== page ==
What if we told you that the way to improved health isn't a complicated new diet or fitness trend, but rather a tried and true method? According to Ursula Ridens, a registered dietitian at Sharp Grossmont Hospital, there really is a simple trick to improve your health: old-school moderation.
"It's simple," says Ridens. "Eat whole foods as much as possible and choose processed foods less often. Follow your body's hunger and fullness cues as your guide to eating. Include plenty of plant-based foods like fruits, vegetables, whole grains, beans, seeds and nuts in your daily diet. And find pleasure in regular movement — ride a bike, hike, stretch, skip, do yoga or go for a swim. There are many things that can potentially get in the way of these simple strategies. Be patient and compassionate with yourself, and allow plenty of time to practice."
Ridens admits that this type of eating and lifestyle isn't trendy so it doesn't often get attention. It doesn't yield extreme change or rapid fixes and, therefore, doesn't appeal to our modern desire for immediate returns. However, she feels strongly that old-school moderation really is best and believes aiming for "healthy-ish" over perfection is a good philosophy to follow.
"Our health is made up of what we do most of the time, in terms of eating and physical activity," she says. "What we do sometimes — like eating a delicious piece of chocolate cake or skipping a day of exercise — has much less of an impact and shouldn't be feared or cause undue stress."
According to Ridens, pressure to eat perfectly healthy and follow the perfect fitness plan is likely to increase internal stress. She cautions that diet and exercise absolutes may do more harm than good.
Ridens took a moment to answer a few questions on these topics.
Why are some foods deemed healthy and others not?
Labeling food as healthy or unhealthy seems to be one way we feed into the good versus bad mentality so prevalent in our society. This ultimately translates into feeling that we are good or bad. That dynamic can be destructive to our self-esteem and confidence when it comes to eating and takes us further away from listening to our bodies. Instead, turn your focus toward foods that are nutritious, nourishing and that will influence your body in healthy ways. Completely avoiding (or attempting to avoid) a food that tastes good or telling ourselves that the food is "bad" is very likely to promote food cravings and lead to deprivation-driven eating or even disordered eating.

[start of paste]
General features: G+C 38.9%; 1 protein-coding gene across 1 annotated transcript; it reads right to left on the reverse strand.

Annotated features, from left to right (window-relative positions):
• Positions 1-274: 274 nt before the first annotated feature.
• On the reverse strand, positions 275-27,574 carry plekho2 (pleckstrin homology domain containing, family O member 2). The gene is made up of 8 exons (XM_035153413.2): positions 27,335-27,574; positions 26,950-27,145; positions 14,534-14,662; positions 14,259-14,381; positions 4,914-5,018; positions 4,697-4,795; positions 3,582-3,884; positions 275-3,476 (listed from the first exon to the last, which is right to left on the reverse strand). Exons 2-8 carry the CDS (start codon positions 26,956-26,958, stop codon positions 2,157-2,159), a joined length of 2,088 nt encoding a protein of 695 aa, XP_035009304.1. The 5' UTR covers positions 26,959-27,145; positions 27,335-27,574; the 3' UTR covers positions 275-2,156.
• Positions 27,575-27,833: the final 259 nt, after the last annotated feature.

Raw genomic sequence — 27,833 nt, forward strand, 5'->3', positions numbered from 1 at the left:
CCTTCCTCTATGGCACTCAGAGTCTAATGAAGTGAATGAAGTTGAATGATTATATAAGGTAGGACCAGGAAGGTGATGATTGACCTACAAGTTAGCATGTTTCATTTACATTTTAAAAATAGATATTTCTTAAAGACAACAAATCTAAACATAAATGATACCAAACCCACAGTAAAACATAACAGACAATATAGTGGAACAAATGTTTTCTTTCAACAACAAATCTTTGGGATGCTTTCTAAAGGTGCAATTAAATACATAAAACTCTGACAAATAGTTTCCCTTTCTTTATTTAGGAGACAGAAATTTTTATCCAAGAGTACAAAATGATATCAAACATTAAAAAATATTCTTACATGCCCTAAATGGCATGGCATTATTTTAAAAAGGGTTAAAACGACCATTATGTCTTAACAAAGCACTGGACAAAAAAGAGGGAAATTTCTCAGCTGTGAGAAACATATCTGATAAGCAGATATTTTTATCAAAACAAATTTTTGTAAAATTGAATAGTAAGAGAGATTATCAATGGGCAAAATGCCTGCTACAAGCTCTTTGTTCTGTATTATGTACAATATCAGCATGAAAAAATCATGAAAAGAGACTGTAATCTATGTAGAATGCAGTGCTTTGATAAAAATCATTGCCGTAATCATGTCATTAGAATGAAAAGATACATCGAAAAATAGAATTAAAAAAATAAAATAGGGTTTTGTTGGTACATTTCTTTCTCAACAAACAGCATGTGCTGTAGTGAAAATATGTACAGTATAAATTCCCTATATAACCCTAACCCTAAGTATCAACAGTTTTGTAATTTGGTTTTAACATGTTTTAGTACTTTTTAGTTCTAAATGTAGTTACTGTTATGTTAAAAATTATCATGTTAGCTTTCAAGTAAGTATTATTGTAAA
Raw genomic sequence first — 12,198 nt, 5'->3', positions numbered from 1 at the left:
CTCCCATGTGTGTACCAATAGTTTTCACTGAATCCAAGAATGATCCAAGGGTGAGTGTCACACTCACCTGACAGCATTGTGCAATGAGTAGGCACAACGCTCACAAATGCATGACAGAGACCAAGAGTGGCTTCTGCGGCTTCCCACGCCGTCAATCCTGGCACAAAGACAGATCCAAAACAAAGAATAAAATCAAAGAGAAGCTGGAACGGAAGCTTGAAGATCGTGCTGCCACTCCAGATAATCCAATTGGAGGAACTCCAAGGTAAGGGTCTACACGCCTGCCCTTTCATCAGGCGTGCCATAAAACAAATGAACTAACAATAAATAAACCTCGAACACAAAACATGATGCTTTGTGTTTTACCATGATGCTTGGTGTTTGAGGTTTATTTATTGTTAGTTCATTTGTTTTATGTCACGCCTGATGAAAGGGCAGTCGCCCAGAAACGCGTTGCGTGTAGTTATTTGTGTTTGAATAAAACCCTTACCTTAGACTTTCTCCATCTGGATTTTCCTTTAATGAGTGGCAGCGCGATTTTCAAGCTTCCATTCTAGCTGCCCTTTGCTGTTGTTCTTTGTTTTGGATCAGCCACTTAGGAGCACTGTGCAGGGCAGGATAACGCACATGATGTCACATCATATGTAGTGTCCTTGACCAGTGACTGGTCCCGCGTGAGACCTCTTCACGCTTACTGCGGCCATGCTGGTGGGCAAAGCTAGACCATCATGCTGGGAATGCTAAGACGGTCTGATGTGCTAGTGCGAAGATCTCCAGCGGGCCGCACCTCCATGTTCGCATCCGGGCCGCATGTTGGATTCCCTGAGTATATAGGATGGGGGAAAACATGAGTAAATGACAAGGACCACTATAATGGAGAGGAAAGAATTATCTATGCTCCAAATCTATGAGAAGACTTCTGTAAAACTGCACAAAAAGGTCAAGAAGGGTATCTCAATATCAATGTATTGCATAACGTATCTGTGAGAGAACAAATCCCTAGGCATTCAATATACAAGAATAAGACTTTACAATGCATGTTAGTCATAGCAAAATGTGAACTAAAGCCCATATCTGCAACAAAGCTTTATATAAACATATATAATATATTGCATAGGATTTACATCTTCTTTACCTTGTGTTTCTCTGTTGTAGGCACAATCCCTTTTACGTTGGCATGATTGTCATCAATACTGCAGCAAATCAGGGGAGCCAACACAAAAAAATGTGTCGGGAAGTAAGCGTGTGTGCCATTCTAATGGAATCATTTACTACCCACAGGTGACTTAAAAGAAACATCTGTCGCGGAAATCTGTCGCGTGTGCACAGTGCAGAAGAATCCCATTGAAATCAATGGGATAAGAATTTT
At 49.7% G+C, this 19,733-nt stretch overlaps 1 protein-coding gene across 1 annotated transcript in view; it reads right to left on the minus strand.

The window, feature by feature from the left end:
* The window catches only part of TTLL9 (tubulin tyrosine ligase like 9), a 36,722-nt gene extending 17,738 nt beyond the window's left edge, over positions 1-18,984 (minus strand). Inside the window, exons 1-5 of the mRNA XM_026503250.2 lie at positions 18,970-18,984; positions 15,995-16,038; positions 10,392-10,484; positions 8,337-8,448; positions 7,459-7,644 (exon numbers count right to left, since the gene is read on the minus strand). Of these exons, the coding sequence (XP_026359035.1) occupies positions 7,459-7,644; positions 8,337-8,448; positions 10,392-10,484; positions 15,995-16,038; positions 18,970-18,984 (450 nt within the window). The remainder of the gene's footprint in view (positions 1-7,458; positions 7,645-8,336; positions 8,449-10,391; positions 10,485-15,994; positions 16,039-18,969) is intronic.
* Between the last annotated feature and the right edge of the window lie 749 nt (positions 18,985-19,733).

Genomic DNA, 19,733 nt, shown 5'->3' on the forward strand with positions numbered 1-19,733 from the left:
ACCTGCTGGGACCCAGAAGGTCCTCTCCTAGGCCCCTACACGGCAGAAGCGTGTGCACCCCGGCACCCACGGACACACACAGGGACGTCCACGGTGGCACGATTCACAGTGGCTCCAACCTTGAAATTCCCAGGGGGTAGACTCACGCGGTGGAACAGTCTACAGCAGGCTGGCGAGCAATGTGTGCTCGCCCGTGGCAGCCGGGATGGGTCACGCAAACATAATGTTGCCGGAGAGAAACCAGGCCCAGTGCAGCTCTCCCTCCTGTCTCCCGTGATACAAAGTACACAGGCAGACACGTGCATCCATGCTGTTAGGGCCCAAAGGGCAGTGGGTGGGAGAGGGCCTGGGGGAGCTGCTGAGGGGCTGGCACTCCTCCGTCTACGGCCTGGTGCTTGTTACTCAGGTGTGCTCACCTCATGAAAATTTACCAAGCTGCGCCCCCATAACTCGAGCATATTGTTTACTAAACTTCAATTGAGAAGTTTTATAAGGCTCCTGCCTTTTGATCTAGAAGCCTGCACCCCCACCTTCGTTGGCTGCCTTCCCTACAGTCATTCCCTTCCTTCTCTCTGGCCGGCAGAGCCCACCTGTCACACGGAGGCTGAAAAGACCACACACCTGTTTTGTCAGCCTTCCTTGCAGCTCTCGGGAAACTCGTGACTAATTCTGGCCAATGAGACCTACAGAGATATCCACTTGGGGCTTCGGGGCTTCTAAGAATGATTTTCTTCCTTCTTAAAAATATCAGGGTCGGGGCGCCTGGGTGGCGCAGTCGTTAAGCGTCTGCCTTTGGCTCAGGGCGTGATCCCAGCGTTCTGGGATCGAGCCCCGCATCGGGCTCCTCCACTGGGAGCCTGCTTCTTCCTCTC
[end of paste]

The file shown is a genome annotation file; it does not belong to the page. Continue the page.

Is fat-free always better than full fat?
Absolutely not. For most people, there's nothing wrong with choosing some fat-free foods. However, if you're choosing fat-free foods and sacrificing flavor, texture and satisfaction, then you're likely to notice the backfire effect of your mind being hungry for something more satisfying and not feeling physically satiated. What's more, processed fat-free foods often contain additives like salt, corn syrup and sugar to make up for the lack of flavors and textures fat would provide. Fat offers a full, satisfied feeling that is intended to hold us over until our next meal or snack, and also provides energy, transports essential vitamins throughout our bodies, helps our brains and nerves to function properly, and maintains healthy skin and other tissues.
Should weight be our primary concern when it comes to health?
Weight doesn't define a healthy body. Instead, health is defined by your lifestyle choices and how your body is working for you. Shift your focus to health, rather than weight, by changing diet-mentality into health-mentality. Our bodies are not meant to look just one way or weigh just one number. Healthy in any shape or size is a beautiful thing.
Adopting an approach of making food choices that are in tune with our body's needs and doing activities that make us feel good physically and mentally improves our well-being and builds confidence. These old-school methods really are the silver bullet to better health.
For more information
The Sharp Outpatient Nutrition Counseling Program provides one-on-one nutrition counseling with registered dietitians at four convenient locations throughout San Diego County. To get your questions answered and learn more about our offerings, please contact us at 619-740-4632.